Reefer Report: It’s pumpkin season, Jack

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The fall holidays of Halloween and Thanksgiving signal harvest time for pumpkins, creating more demand for reefer carriers. Smaller pumpkins are already on farm stands around the country. Pumpkin is used to make soups, desserts, and breads, and many Americans include pumpkin pie in their Thanksgiving meals. What’s lesser known is the history of pumpkins in the carving of jack-o’-lanterns displayed at homes nationwide. 

The term jack-o’-lantern has been used to describe a lantern made from a hollowed-out pumpkin since the 19th century, but the term originated in 17th-century Britain, where it was used to refer to a man with a lantern or to a night watchman. At that time, men whose names were unknown were called Jack. Thus, an unknown man carrying a lantern was sometimes called “Jack with the lantern” or “Jack of the lantern.”

In Ireland and Scotland, Jack’s lanterns began with carving scary faces into turnips or potatoes and placing them into windows or near doors to frighten away evil spirits. Immigrants from these countries brought the jack-o’-lantern tradition to the United States and soon found that pumpkins were much easier to carve.

Today, Halloween is back in a major way, and according to the National Retail Federation (NRF), consumers will spend an unprecedented $108.24 per person on Halloween in 2023, and a record 73% of consumers plan to celebrate Halloween this year, up from 69% last year and before the pandemic when just 68% of adults were celebrating. 

Market Watch

All rates cited below exclude fuel surcharges unless otherwise noted.

At $1.96/mile, outbound reefer rates in Oregon and Washington state are precisely where they were this time last year and on track to the end the Fall produce season at $0.15/mile to $0.20/mile higher than current rates. Seattle outbound spot rates averaged $1.73/mile last week, up $0.04/mile compared to the prior week, and in Portland, rates were up $0.11/mile to $2.08/mile. Solid gains were reported on the Portland to Denver lane, where rates averaged $2.28/mile, a 12-month high and $0.21/mile more than last year. Ratecast forecasts spot rates on this lane to peak at $2.59/mile, $0.31/mile higher in the first few weeks of December.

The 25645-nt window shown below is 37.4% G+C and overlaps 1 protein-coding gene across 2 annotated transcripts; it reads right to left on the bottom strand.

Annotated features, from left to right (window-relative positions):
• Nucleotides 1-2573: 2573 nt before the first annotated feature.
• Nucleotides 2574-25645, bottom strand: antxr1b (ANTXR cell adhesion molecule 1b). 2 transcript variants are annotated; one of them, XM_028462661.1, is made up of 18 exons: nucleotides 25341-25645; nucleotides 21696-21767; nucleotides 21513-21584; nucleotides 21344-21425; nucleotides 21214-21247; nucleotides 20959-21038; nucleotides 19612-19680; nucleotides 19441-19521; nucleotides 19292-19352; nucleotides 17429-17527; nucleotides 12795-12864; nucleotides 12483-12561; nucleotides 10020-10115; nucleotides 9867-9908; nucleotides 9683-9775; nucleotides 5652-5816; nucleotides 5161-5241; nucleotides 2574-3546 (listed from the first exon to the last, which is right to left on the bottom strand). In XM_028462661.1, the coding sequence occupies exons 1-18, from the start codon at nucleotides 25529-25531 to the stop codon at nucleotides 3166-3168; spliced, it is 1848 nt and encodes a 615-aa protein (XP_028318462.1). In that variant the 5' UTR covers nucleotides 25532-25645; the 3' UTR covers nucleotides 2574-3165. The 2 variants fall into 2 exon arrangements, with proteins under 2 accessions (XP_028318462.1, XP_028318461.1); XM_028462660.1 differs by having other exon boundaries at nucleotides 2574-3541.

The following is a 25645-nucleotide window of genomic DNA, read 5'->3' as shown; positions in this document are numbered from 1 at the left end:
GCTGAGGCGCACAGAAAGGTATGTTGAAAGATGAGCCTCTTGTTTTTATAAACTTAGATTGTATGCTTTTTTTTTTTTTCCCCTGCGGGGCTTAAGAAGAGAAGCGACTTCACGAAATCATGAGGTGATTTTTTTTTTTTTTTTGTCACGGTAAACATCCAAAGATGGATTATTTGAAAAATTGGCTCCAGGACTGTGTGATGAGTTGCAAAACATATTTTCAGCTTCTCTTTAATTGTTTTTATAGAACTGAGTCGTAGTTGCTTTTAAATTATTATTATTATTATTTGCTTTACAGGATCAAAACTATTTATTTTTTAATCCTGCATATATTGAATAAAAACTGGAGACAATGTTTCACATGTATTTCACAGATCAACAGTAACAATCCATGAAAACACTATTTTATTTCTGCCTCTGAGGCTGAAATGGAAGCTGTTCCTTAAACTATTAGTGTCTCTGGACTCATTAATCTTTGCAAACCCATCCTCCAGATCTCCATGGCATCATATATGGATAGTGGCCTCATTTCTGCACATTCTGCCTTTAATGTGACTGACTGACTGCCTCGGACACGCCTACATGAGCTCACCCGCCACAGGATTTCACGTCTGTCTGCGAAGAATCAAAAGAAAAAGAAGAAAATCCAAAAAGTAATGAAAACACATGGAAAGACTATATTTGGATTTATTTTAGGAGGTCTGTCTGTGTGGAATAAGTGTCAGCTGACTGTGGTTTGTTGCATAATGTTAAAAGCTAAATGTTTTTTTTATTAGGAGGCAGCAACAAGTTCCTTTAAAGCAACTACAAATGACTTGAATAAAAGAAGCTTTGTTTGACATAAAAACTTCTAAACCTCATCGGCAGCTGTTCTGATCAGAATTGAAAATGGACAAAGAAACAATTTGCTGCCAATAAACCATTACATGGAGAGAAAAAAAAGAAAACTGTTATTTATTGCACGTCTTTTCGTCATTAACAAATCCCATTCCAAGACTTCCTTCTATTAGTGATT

In Reno, NV, outbound capacity tightened last week following a $0.42/mile hike in reefer spot rates, which averaged $2.35/mile. In Houston, spot rates increased by $0.05/mile to $1.59/mile for outbound loads, while further west in the El Paso and Tucson markets, spot rates increased by $0.06/mile to $1.62/mile. In Atlanta, reefer spot rates dropped by $0.05/mile to $1.71/mile, and on the high-volume lane to Orlando, rates cooled to $2.60/mile, $0.50/mile lower than last year.

Load to Truck Ratio (LTR)

The volume of Reefer load posts (LP) decreased by 5% last week, influenced by the 13% y/y decrease in national produce truckload volume in California, the largest market for truckload produce at this time of the year. Carrier equipment posts decreased by 5% w/w, resulting in last week’s reefer load-to-truck ratio (LTR) remaining flat at 2.87.  

Spot Rates

Following last week’s $0.02/mile decrease, reefer linehaul spot market rates are $1.88/mile – $0.26/mile lower than last year and just $0.05/mile higher than in 2019. Even though the USDA reports 2% higher Fall produce volumes in Washington state, which accounted for around 10% of truckload volume, volumes in the cooler northern tier of the country are insufficient to impact national reefer demand. 

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